Opening to the Presence of Christ

One of the primary ways we open to the presence of Christ when we are together is by engaging in rhythms of prayer at regular intervals throughout the day. Our own Christian tradition teaches us that praying at fixed hours of the day enables us to turn our hearts toward God in ways appropriate for whatever part of the day we are in. In the morning, we begin with praise, affirming Gods love for us and committing the work of the day to him. At mid-day, when tasks are pressing in and human effort is at its height, we stop to renew our awareness of Gods presence, to rest in him and to ask for his peace and guidance. In the evening, we place the cares of the day in Gods hands and make intercession for ourselves and others. If we are together on retreat or for an evening meeting, we close the day with night prayer, confessing our sins, celebrating Gods presence with us during the day and asking him to be with us as we rest. During these times, Scriptures is read without comment followed by a time of silence which gives God the opportunity to address us directly through his Word. The Gospel readings in particular help us to stay connected to the person of Christ as the model for our life and work.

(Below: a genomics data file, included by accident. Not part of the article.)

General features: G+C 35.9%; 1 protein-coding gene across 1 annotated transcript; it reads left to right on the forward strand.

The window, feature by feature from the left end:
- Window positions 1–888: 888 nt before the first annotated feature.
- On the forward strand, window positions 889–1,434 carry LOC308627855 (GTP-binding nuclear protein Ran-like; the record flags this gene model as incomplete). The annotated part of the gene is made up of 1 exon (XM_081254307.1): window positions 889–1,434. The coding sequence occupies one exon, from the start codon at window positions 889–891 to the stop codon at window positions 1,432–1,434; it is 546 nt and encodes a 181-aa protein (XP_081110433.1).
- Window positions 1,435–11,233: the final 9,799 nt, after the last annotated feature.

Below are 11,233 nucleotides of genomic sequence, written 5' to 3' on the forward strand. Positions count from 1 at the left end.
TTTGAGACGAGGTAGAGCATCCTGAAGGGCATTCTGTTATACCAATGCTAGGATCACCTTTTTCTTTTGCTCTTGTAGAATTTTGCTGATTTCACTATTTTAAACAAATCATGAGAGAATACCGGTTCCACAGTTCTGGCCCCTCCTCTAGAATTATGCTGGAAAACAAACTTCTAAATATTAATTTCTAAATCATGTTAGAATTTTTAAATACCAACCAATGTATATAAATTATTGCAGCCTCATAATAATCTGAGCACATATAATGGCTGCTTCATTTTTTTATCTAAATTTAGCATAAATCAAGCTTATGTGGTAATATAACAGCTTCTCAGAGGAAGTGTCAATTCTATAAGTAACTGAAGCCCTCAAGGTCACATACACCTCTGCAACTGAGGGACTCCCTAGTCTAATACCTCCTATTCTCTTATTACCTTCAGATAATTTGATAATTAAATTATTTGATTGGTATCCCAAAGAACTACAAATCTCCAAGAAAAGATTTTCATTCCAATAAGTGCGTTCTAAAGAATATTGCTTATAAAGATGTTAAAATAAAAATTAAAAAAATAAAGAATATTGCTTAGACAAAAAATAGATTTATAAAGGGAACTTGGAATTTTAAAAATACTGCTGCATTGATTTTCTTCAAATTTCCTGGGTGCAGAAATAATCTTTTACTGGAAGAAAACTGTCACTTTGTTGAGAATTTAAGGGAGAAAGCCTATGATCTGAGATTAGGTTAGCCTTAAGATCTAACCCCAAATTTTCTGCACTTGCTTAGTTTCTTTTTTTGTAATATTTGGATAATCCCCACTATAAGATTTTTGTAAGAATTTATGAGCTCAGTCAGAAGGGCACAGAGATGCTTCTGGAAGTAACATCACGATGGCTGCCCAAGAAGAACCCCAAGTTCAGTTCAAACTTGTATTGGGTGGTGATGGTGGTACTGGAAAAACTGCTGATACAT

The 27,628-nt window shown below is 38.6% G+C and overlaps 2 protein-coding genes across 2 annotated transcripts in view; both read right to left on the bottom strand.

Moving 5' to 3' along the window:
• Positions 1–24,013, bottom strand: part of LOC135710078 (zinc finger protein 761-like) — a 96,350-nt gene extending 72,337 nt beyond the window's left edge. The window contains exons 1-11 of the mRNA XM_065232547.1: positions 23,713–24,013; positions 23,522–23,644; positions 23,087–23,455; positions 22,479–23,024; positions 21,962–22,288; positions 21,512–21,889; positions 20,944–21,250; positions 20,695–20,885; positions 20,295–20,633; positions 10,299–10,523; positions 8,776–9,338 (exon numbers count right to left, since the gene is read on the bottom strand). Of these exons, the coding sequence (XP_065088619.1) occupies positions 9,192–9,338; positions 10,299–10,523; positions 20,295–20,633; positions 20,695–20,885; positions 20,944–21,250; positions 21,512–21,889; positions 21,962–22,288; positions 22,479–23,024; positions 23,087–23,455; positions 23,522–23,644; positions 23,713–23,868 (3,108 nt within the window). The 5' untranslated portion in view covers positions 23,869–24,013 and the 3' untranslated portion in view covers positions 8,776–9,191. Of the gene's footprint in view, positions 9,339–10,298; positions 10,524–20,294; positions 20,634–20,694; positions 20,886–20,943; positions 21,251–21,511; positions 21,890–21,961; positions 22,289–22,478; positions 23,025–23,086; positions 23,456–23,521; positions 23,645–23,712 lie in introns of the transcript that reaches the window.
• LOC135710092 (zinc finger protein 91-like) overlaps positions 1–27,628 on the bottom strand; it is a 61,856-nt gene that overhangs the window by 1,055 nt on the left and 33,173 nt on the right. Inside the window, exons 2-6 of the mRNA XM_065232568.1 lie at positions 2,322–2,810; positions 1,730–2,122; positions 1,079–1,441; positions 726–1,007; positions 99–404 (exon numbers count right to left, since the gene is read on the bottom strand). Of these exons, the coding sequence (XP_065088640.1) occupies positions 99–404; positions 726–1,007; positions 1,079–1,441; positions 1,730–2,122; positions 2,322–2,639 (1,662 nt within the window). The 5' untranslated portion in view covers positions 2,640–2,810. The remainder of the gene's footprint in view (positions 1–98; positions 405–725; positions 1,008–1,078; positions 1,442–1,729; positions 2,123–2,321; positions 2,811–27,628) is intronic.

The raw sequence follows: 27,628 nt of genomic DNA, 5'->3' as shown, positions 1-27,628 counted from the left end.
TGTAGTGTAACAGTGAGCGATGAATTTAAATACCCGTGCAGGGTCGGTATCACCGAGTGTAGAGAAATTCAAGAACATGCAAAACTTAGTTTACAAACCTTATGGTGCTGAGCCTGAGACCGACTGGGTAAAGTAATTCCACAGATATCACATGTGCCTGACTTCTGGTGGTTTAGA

Giving Good Attention to Our Relationships

Attending to our relationships means we are taking time to listen to each other, express care for one another with encouraging words or a warm hug, and pray for each other when we are together or apart. We affirm one anothers gifts and unique

contributions to our shared work. When there is misunderstanding or hurt in a particular relationship, if there is hesitancy or resistance to a particular direction we are takingwe do our best to create time and space to pay attention. Such conversations will often require self-examination leading to greater self-awareness. We may also need to confess sins and negative patterns and extend forgiveness as appropriate. Community at this level is not for the faint of heart nor is it for those who wish to remain permanently settled in a stance of avoidance or denial. One of Jesus specific accomplishments while on this earth was that he loved his own until the end and his prayer in John 17 expresses his deepest desire for usthat we would love one another and experience deep unity. So in a very real sense, loving one another is a concrete way of showing love for Jesus. There is no doubt that attending to our relationships in this manner takes more time and attention than just relating with one another about our shared tasks. However, we are convinced that if we fail at this, we have compromised the very essence of Christian community that Jesus came to foster among his people as a testimony to the world.